• Sparingly. If you're the guy who snaps at every little thing, then your snap loses power quickly. No one cares, because, hey, that guy whines when the free pizza has an odd number of pepperoni on it. If you always snap, all your problems are at the level of the odd pepperoni count.
  • With Purpose. Have a goal in mind. The purpose of a rant or frustration expression is to achieve change in behavior. To ask for that change, you need to know why you're expressing frustration. Also, if you don't have a goal, you probably shouldn't start ranting because it's likely to be misdirected.
So how do we do this?

Take the build-breaker I used to work with. Once we decided to approach her, and once it became apparent that "please don't do that again." wasn't working, then how we expressed the team's frustration had a huge effect on how likely we were to see her change.

We could say:
"Okay, seriously?! You always break the build and then you leave us to fix it! What do you think we are, your minions? Grow up, already! Be a real engineer! Have a little pride!"
It would feel good to say. It's also inaccurate. The word "always" is a big hint that we're probably inaccurate. It also fails to ask for change; we don't describe the behavior we're seeking. Lastly, we're attacking the person, not the behavior. This is a rant just about designed to make the recipient defensive and to escalate the disagreement. Let's not say that.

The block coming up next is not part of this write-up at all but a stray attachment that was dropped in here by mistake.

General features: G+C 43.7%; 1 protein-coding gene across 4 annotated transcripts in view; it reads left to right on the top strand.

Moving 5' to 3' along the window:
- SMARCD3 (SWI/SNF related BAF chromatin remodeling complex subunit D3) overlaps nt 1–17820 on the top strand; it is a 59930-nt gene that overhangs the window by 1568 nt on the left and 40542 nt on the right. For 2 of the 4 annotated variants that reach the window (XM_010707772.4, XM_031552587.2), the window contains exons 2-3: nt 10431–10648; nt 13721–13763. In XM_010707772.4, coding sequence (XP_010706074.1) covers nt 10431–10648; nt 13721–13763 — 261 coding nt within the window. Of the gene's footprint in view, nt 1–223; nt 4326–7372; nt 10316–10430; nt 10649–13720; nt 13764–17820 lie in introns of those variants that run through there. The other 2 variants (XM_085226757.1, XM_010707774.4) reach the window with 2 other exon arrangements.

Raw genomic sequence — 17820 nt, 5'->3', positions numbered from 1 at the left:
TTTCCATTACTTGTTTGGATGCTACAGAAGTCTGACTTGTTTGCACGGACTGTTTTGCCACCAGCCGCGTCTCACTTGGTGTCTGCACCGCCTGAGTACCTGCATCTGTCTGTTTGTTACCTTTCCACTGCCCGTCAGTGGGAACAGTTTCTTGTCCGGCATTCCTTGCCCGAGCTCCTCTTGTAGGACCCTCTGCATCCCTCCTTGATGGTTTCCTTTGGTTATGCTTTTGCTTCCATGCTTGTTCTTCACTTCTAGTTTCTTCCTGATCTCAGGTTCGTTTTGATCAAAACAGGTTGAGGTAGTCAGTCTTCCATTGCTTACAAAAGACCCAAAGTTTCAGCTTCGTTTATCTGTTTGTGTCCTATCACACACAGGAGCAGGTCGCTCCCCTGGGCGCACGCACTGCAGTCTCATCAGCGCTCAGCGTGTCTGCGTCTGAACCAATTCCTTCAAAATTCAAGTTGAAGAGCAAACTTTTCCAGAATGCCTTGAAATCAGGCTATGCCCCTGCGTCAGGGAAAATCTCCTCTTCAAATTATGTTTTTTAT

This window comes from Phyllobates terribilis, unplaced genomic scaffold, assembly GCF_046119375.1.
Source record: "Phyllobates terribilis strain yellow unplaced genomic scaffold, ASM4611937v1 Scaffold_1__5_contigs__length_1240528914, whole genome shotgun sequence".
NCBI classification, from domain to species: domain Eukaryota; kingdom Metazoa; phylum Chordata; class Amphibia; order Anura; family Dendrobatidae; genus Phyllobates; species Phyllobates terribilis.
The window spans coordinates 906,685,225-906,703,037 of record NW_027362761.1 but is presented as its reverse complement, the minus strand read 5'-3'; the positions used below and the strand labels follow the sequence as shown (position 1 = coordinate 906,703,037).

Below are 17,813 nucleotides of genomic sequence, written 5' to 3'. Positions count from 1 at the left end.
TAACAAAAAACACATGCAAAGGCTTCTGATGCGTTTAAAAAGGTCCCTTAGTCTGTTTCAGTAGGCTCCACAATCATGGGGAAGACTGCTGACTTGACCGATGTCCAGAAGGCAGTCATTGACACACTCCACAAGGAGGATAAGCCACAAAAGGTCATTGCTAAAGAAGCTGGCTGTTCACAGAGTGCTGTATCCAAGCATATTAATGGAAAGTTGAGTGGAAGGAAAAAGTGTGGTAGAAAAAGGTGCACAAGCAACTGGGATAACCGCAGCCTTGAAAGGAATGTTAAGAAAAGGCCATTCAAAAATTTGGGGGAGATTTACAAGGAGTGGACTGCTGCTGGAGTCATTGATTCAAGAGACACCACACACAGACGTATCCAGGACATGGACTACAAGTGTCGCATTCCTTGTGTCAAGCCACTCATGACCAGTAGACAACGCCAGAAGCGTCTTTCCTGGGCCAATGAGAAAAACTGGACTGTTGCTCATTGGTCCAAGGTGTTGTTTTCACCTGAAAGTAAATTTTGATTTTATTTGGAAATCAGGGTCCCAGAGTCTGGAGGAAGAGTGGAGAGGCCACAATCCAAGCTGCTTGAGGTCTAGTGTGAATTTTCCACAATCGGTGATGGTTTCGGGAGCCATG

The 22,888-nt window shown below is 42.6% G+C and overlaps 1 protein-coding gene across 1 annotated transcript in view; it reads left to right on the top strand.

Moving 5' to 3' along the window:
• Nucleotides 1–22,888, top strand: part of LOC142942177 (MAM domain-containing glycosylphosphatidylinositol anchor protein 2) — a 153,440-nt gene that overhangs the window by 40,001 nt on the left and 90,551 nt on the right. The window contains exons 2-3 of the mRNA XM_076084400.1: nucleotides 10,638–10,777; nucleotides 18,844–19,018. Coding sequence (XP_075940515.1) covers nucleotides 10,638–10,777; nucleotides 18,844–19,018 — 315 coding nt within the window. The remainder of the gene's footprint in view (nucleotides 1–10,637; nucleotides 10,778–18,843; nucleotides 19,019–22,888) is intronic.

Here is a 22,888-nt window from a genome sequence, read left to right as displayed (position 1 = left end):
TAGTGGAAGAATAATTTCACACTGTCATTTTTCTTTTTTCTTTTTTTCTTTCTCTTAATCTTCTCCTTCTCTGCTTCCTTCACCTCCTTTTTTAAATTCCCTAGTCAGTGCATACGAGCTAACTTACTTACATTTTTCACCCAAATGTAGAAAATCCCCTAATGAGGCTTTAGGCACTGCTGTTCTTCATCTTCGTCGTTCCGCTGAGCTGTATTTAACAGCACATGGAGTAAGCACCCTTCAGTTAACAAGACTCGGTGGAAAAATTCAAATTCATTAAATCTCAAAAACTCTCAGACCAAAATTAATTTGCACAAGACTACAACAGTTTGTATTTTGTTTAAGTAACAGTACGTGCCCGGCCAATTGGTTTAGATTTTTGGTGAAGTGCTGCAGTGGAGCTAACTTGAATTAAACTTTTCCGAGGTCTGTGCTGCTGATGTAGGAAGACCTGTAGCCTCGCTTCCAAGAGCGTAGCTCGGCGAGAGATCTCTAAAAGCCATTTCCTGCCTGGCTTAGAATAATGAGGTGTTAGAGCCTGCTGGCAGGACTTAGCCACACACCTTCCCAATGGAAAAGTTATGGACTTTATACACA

Instead we say:
"We've noticed a pattern where 6 times in the last 4 weeks, you've gone home at night after a checkin and the build is broken. That leaves the rest of us to fix it, on top of the work we've committed to, and we're getting pretty frustrated that this is becoming a pattern. What needs to change so that you can make sure your checkins finish building before you go home for the night?" This doesn't feel nearly as good to say; it's not nearly as satisfying as unleashing your wrath. But it's a lot more likely to be effective. We've done our research and we have an accurate description of the problem. We're noting our frustration and that there is a problem that needs to be resolve. We're ending with an action call: asking her for an immediate response targeted at a fix. We're leaving the solution itself up to her; that way she has the opportunity to identify a fix that resolves the problem while still meeting her needs.

Finally, by approaching the frustration gently and with a tone of reason, we've left ourselves an escalation path. If the problem continues, we can impose a stronger solution, or even indulge in a rant. We hope it doesn't get there, and that the problem is fixed while preserving the working relationship. But if it does get to a new and more frustrating point, we've left ourselves the escalation path to handle that.

Frustration happens, and sometimes we need to act on it. That's never an excuse for a rant, though. Solve the problem. Express the frustration. But be nice about it.